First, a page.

Divorce will change your life in ways few other things will. It can mark a fundamental shift in a person’s family structure. As such, it will come as no surprise that divorce can be a lot to handle and add to an already stretched to-do list. Well, there is one item that should be high ranking on that to-do list that you may have left out. Update your estate plan.
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Sunday, March 27, 2022

What Should You Do With Your House If Moving to a Nursing Home?

Are you or a loved one planning on leaving your home to move to a nursing home? It is a big decision, but one that can be in everyone’s best interests. Nursing homes provide a heightened level of care and comfort that can be difficult for caregivers to provide in the home. After or during the decision making process regarding the nursing home move, the topic of what should be done with the house will probably come up, as it should. There is so much tied up in a home. There are memories, money, and so much more.
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Thursday, February 17, 2022

Will Versus Living Trust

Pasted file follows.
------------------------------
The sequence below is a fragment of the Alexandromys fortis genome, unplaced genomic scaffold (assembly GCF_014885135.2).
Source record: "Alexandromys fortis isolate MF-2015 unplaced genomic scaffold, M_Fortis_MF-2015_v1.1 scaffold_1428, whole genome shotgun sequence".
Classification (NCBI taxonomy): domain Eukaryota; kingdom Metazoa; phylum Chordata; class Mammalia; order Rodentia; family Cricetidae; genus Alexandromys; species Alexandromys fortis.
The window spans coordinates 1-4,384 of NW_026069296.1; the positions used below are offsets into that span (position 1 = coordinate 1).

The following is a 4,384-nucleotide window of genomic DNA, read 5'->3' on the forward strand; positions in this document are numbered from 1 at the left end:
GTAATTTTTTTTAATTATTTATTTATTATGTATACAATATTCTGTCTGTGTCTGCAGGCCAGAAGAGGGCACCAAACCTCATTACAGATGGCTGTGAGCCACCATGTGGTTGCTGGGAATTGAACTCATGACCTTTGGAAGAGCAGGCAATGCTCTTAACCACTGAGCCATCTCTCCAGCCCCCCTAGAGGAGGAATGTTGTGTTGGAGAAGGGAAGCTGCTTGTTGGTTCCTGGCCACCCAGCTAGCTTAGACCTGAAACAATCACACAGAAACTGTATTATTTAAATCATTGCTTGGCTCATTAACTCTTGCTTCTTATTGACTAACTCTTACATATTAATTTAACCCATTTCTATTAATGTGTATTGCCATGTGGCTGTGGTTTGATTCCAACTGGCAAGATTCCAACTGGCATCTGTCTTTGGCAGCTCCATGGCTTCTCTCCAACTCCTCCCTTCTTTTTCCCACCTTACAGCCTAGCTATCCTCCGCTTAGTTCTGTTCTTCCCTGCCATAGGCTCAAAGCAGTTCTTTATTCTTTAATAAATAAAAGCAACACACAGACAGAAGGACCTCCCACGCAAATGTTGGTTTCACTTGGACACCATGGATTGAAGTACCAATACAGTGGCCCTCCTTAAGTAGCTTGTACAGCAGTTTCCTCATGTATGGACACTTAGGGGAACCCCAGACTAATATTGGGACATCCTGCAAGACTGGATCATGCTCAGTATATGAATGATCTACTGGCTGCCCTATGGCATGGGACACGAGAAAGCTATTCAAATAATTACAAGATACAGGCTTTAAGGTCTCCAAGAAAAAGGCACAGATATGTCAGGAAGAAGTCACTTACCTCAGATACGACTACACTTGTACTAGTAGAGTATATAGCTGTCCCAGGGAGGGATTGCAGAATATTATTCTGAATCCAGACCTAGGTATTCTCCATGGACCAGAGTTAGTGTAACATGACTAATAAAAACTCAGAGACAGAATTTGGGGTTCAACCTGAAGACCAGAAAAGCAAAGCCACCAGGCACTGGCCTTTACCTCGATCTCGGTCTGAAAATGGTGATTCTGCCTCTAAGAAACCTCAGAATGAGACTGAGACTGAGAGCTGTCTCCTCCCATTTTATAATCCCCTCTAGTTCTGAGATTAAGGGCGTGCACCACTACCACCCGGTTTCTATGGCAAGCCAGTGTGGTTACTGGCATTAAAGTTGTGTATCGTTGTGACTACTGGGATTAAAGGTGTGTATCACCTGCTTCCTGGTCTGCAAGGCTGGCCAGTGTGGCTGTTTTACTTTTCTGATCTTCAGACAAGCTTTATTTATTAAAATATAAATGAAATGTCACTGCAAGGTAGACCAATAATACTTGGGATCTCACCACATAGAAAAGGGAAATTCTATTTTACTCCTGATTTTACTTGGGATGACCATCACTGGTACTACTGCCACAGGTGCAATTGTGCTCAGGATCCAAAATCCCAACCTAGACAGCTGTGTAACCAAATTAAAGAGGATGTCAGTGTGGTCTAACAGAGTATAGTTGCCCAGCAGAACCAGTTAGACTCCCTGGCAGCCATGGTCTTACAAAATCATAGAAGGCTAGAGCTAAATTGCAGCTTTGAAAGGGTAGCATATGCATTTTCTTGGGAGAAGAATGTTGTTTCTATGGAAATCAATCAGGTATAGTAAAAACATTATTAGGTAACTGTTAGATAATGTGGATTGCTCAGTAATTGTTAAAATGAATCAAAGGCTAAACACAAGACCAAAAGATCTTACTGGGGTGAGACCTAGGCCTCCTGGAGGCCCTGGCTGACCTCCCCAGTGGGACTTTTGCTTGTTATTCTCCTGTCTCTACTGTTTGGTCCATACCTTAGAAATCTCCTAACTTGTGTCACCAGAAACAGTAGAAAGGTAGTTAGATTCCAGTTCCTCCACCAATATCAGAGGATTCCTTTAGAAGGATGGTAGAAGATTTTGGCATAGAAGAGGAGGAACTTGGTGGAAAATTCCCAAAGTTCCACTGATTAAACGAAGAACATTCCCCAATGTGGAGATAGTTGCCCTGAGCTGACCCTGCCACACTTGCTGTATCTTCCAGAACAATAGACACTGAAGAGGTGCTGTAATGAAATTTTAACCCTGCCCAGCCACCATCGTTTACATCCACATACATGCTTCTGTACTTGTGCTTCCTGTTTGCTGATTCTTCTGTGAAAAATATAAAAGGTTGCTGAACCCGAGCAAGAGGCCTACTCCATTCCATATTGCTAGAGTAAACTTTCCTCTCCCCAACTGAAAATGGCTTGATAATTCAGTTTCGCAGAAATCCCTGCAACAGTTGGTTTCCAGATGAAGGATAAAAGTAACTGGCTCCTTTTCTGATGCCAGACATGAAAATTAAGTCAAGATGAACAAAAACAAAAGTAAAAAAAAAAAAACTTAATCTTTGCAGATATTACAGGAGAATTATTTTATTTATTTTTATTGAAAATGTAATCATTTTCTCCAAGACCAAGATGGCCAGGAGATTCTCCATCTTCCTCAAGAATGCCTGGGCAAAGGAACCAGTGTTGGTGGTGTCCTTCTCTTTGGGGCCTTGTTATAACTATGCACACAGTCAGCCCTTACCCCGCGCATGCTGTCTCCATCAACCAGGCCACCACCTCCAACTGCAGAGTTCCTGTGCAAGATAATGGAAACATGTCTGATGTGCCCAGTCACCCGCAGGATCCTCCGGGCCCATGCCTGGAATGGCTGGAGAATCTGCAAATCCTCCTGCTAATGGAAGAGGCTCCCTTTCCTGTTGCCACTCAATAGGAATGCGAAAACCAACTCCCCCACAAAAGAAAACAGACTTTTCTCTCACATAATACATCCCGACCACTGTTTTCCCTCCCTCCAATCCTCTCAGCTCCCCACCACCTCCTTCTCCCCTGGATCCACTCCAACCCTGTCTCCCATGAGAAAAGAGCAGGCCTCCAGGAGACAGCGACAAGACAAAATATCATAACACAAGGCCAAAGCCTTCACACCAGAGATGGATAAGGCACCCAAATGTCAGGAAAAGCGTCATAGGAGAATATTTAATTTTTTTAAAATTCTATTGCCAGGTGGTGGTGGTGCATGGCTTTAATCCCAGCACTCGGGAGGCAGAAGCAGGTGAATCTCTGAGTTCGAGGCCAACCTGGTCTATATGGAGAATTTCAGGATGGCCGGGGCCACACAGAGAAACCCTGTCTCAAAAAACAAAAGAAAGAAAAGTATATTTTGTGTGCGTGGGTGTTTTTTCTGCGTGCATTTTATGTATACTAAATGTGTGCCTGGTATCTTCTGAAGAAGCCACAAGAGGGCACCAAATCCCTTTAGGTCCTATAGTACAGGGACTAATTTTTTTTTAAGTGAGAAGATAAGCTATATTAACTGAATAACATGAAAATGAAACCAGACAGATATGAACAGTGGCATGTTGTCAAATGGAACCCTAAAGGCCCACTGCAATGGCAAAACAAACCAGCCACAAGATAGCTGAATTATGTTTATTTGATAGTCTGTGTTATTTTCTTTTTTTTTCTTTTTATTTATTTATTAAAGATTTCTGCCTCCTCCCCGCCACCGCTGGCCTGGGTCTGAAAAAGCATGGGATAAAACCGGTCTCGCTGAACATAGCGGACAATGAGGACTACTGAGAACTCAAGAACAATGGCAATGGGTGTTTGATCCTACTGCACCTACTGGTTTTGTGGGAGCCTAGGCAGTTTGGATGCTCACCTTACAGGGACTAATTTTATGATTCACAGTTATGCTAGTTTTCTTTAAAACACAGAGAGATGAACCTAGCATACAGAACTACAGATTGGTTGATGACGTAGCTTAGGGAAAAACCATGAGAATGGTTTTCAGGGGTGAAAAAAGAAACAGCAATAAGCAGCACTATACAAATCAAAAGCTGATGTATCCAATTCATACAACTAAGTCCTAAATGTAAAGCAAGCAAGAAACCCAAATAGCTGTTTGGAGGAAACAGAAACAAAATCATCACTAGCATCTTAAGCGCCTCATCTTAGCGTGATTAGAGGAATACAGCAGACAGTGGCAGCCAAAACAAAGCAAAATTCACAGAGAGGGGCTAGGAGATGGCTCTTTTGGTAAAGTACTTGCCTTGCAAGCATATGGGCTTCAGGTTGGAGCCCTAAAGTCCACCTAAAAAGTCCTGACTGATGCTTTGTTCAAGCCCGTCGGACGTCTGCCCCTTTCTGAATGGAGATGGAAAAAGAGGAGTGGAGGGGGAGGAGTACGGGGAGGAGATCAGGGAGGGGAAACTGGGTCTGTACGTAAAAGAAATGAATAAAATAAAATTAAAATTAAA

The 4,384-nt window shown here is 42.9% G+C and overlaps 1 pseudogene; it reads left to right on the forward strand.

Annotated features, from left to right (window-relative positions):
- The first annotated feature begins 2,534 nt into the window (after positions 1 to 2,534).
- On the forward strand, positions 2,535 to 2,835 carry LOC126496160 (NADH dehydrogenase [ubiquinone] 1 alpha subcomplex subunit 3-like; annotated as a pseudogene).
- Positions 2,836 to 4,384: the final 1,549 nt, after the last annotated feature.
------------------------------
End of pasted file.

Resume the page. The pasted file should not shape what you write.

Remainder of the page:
When you think of a will and a trust, you may not even think to compare the two. A will is probably the most well-known estate planning tool and trusts remain unknown. After all, if you have a will in place to direct how you want your assets distributed after you die, why would you need a trust? The truth is, however, that trusts have many uses and many benefits which vary based on the type of trust selected and how it is utilized. A living trust, for instance, may accomplish the same goal of a will in setting forth how a person’s assets are distributed upon their death, but a will and a living trust are two distinct estate planning tools. What are the differences between the two and why do these differences matter?

Will Versus Living Trust

A last will and testament, more commonly referred to as simply a “will,” is a legal document which sets forth a person’s assets and designates who should be the beneficiary of said assets upon the person’s death.
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Monday, February 14, 2022

Leaving Your Home to Your Children

If there are certain assets you want to ensure pass to particular people after you die, estate planning is essential. For instance, most people want to leave their biggest asset, which is often their home, to their children. There are actually a number of ways you can do this and we will discuss some of them here.